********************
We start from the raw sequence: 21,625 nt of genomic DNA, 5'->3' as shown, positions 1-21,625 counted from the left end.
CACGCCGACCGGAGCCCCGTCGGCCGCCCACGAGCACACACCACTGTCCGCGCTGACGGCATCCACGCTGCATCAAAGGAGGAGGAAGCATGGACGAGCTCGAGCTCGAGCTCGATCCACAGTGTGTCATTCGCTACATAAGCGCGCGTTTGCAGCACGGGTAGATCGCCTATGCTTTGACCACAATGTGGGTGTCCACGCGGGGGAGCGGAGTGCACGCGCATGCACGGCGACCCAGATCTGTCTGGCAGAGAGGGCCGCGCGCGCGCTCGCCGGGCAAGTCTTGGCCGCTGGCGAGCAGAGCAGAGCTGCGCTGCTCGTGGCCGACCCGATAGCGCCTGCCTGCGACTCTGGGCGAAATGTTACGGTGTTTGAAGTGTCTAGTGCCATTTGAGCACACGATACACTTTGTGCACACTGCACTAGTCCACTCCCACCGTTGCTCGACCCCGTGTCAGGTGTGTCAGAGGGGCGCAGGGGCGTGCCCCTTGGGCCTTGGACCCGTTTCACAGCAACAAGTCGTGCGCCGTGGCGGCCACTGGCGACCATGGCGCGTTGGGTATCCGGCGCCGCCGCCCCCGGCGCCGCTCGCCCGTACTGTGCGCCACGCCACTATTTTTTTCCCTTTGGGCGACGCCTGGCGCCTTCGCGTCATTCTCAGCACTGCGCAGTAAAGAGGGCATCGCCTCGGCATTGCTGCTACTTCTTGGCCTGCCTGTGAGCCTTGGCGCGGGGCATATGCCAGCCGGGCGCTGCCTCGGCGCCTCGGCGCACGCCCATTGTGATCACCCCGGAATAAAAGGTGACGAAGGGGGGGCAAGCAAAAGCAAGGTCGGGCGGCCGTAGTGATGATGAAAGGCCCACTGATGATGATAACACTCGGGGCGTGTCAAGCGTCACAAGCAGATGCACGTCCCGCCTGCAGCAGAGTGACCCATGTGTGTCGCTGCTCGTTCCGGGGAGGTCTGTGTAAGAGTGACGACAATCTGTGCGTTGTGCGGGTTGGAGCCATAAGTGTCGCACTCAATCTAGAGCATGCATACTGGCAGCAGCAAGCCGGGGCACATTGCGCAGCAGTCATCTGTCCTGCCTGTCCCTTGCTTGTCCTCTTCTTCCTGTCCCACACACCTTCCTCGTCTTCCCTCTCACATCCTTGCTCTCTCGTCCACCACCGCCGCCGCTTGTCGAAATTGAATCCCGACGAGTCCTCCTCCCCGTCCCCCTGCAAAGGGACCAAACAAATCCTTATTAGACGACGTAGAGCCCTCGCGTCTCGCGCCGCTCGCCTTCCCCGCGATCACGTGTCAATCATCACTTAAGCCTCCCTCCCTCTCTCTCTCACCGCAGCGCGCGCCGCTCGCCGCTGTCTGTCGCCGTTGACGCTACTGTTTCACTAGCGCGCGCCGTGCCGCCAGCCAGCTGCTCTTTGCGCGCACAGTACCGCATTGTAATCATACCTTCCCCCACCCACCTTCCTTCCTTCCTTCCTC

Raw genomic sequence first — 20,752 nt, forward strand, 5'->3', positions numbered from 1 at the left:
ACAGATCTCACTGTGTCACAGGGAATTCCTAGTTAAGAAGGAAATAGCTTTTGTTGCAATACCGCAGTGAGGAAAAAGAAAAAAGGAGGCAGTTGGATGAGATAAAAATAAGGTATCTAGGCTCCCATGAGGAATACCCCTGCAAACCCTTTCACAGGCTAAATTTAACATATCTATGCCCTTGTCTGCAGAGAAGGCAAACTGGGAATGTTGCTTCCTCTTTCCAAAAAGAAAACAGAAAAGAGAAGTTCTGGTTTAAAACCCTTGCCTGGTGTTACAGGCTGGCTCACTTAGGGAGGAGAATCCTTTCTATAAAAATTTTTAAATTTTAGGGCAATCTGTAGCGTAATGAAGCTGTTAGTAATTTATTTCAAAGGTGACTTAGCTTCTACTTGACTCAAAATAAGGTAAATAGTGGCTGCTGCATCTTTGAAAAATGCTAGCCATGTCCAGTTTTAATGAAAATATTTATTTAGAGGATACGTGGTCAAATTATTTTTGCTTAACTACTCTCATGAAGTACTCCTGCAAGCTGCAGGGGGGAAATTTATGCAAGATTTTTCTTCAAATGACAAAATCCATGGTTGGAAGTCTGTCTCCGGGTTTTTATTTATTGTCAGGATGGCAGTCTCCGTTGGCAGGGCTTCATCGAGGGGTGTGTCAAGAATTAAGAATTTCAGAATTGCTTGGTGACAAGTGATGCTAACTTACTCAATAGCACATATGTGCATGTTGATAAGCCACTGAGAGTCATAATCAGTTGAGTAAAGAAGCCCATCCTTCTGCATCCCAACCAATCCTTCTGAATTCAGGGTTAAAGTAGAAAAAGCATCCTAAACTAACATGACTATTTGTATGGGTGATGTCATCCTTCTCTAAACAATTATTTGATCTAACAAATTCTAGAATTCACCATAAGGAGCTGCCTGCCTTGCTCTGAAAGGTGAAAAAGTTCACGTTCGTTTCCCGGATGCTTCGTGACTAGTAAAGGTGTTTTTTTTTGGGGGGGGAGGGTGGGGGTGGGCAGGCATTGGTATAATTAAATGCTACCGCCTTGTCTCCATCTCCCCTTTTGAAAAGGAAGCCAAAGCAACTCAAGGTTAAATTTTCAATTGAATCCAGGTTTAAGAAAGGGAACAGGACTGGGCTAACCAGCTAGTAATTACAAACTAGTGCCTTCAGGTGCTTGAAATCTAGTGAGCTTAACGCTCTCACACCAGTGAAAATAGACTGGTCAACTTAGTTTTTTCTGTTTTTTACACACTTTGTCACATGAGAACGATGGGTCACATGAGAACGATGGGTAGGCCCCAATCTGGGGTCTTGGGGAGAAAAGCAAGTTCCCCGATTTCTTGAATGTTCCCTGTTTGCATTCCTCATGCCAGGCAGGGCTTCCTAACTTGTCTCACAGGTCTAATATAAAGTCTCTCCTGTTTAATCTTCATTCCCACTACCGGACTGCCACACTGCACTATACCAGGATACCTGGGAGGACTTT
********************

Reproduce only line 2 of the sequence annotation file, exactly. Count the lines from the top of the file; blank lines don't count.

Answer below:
CACGCCGACCGGAGCCCCGTCGGCCGCCCACGAGCACACACCACTGTCCGCGCTGACGGCATCCACGCTGCATCAAAGGAGGAGGAAGCATGGACGAGCTCGAGCTCGAGCTCGATCCACAGTGTGTCATTCGCTACATAAGCGCGCGTTTGCAGCACGGGTAGATCGCCTATGCTTTGACCACAATGTGGGTGTCCACGCGGGGGAGCGGAGTGCACGCGCATGCACGGCGACCCAGATCTGTCTGGCAGAGAGGGCCGCGCGCGCGCTCGCCGGGCAAGTCTTGGCCGCTGGCGAGCAGAGCAGAGCTGCGCTGCTCGTGGCCGACCCGATAGCGCCTGCCTGCGACTCTGGGCGAAATGTTACGGTGTTTGAAGTGTCTAGTGCCATTTGAGCACACGATACACTTTGTGCACACTGCACTAGTCCACTCCCACCGTTGCTCGACCCCGTGTCAGGTGTGTCAGAGGGGCGCAGGGGCGTGCCCCTTGGGCCTTGGACCCGTTTCACAGCAACAAGTCGTGCGCCGTGGCGGCCACTGGCGACCATGGCGCGTTGGGTATCCGGCGCCGCCGCCCCCGGCGCCGCTCGCCCGTACTGTGCGCCACGCCACTATTTTTTTCCCTTTGGGCGACGCCTGGCGCCTTCGCGTCATTCTCAGCACTGCGCAGTAAAGAGGGCATCGCCTCGGCATTGCTGCTACTTCTTGGCCTGCCTGTGAGCCTTGGCGCGGGGCATATGCCAGCCGGGCGCTGCCTCGGCGCCTCGGCGCACGCCCATTGTGATCACCCCGGAATAAAAGGTGACGAAGGGGGGGCAAGCAAAAGCAAGGTCGGGCGGCCGTAGTGATGATGAAAGGCCCACTGATGATGATAACACTCGGGGCGTGTCAAGCGTCACAAGCAGATGCACGTCCCGCCTGCAGCAGAGTGACCCATGTGTGTCGCTGCTCGTTCCGGGGAGGTCTGTGTAAGAGTGACGACAATCTGTGCGTTGTGCGGGTTGGAGCCATAAGTGTCGCACTCAATCTAGAGCATGCATACTGGCAGCAGCAAGCCGGGGCACATTGCGCAGCAGTCATCTGTCCTGCCTGTCCCTTGCTTGTCCTCTTCTTCCTGTCCCACACACCTTCCTCGTCTTCCCTCTCACATCCTTGCTCTCTCGTCCACCACCGCCGCCGCTTGTCGAAATTGAATCCCGACGAGTCCTCCTCCCCGTCCCCCTGCAAAGGGACCAAACAAATCCTTATTAGACGACGTAGAGCCCTCGCGTCTCGCGCCGCTCGCCTTCCCCGCGATCACGTGTCAATCATCACTTAAGCCTCCCTCCCTCTCTCTCTCACCGCAGCGCGCGCCGCTCGCCGCTGTCTGTCGCCGTTGACGCTACTGTTTCACTAGCGCGCGCCGTGCCGCCAGCCAGCTGCTCTTTGCGCGCACAGTACCGCATTGTAATCATACCTTCCCCCACCCACCTTCCTTCCTTCCTTCCTC